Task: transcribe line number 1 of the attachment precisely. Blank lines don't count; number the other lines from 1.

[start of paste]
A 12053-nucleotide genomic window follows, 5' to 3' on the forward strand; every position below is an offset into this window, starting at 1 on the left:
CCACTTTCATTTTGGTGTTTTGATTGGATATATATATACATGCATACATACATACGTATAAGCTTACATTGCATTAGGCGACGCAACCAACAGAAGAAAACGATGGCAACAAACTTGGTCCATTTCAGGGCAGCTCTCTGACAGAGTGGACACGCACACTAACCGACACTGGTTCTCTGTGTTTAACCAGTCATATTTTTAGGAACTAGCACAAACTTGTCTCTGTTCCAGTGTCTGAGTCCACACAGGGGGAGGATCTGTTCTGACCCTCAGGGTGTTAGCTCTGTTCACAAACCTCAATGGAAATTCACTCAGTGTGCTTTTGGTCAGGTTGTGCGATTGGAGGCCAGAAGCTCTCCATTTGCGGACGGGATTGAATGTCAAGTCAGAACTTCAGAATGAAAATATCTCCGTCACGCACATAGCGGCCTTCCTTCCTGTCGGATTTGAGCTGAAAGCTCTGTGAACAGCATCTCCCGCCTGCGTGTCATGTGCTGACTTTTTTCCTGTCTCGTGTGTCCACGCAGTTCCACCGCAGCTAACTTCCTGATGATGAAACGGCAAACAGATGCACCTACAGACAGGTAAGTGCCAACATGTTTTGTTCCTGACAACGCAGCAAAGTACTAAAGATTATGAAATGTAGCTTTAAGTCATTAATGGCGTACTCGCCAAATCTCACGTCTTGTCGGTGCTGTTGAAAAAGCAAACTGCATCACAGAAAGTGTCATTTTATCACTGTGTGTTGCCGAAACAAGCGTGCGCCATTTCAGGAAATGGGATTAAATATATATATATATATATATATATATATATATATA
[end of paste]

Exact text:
A 12053-nucleotide genomic window follows, 5' to 3' on the forward strand; every position below is an offset into this window, starting at 1 on the left: